“I have stones,” a Croatian sculptor told a reporter. “I think I could throw them on their heads. I was a kind of pacifist. Never hated anybody. But now?”¹

    People reading the news in Western Europe and America, people who perhaps...

  5. CHAPTER TWO Ancient Greece: Definitions and a Pattern of Peace
    (pp. 24-37)

    In 413 B.C. an army of desperate Greeks set off on their last march. These were men of Athens who had sailed all the way to Sicily to attack Syracuse, the island’s chief power. In three years of bloody struggle, the Athenians had failed to penetrate the city’s massive walls, and now they were retreating. But Syracusan troops were ahead of them, waiting at the dry mountain passes behind makeshift walls of stones. A number of the Athenians battled through and marched on until they arrived at a river. Possessed by thirst, the men broke ranks and crowded in, trampling...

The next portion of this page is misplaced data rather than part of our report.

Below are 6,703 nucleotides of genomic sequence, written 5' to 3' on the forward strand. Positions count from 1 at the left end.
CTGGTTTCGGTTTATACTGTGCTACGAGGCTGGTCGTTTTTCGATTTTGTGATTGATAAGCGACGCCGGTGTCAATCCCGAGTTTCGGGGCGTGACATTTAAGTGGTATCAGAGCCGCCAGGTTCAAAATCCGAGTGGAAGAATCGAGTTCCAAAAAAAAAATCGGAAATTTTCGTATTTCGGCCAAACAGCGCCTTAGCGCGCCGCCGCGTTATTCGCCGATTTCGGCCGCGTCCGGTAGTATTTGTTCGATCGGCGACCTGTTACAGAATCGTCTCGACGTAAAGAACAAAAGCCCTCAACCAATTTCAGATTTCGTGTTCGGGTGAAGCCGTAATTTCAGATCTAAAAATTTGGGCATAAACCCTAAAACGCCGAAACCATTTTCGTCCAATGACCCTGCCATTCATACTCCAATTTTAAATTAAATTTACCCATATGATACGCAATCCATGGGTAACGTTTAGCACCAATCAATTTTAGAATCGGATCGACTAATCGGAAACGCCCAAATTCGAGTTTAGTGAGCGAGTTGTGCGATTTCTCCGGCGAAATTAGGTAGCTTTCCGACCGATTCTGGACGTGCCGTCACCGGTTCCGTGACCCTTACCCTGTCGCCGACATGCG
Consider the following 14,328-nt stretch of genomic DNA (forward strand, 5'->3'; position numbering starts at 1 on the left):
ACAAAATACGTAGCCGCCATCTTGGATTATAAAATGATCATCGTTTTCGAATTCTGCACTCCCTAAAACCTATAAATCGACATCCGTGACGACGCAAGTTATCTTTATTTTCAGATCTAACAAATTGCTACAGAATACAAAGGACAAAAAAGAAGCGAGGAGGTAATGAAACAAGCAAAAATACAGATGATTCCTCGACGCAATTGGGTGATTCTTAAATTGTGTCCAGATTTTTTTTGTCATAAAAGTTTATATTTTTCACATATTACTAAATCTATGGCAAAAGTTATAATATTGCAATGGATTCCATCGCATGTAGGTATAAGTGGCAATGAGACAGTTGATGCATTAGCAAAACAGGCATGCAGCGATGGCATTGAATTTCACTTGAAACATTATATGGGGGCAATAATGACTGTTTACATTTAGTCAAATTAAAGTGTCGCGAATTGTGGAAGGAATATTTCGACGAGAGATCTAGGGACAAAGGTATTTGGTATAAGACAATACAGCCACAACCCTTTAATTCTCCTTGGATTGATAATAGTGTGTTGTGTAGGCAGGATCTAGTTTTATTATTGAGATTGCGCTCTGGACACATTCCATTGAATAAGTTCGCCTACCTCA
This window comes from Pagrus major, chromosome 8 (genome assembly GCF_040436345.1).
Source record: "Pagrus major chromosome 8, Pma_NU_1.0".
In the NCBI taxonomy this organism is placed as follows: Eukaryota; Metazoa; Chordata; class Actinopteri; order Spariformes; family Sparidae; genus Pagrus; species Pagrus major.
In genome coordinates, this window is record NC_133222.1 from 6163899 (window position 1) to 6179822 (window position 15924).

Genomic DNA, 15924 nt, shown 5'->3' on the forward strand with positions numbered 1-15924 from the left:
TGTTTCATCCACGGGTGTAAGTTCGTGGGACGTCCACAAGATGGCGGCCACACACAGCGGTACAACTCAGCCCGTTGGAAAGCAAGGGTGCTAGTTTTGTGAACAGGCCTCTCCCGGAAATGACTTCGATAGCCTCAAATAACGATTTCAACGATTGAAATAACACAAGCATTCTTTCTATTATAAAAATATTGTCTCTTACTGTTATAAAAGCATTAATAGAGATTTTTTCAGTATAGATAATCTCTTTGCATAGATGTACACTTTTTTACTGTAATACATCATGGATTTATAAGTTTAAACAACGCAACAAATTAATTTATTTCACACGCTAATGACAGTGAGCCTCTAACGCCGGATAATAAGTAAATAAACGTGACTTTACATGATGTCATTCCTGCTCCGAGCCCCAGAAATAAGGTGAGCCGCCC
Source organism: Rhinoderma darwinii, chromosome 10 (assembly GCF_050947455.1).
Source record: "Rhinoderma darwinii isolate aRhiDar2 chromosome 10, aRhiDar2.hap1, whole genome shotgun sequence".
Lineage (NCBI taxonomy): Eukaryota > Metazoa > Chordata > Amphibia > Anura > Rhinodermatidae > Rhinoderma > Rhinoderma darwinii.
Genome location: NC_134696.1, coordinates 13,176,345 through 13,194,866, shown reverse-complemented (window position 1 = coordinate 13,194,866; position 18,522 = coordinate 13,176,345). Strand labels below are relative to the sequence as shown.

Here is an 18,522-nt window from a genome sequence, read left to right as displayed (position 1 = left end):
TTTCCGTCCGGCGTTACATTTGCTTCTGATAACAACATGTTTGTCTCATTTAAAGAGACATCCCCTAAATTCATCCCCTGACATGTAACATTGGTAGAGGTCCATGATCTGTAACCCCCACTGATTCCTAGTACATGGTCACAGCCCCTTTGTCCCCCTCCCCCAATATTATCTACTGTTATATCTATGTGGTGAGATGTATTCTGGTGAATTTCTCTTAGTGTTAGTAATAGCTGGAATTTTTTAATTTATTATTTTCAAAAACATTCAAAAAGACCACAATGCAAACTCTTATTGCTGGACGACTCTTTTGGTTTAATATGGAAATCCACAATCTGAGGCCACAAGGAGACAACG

6. CHAPTER THREE Medieval Italy: Wars Without States
    (pp. 38-55)

    In 1257 the city of Bologna concluded a war by sending an embassy to a neighboring town. Bologna was not represented by a nobleman, as was customary, but by a commission: a shoemaker, a leatherworker, a fisherman, and a blacksmith. The idea that a community of ordinary men could manage their own affairs, an idea dead for a thousand years, had returned.¹

    Medieval Italy offers us cases equally distant from the ancient and the modern worlds. An Italian city would have looked as strange to a citizen of ancient Greece as it does to us. An approaching traveler would see,...

  7. CHAPTER FOUR The Rise of Republican States, Ideals, and Alliances
    (pp. 56-74)

    In 1342 a group of Florentines received the appalling news that Pisa had defeated their city in a battle. A grieving knight turned to the burgher Giovanni Villani and demanded to know how God could have allowed such a thing. After all, the Pisans were notorious sinners, enemies and persecutors of the Holy Church! Villani agreed that there was more charity in Florence in a day than in Pisa in a month, but he pointed to a different kind of explanation. In the maneuvering leading up to the battle, each Florentine faction had acted selfishly, while the Pisans had united...

  8. CHAPTER FIVE The Political Culture of Peace
    (pp. 75-93)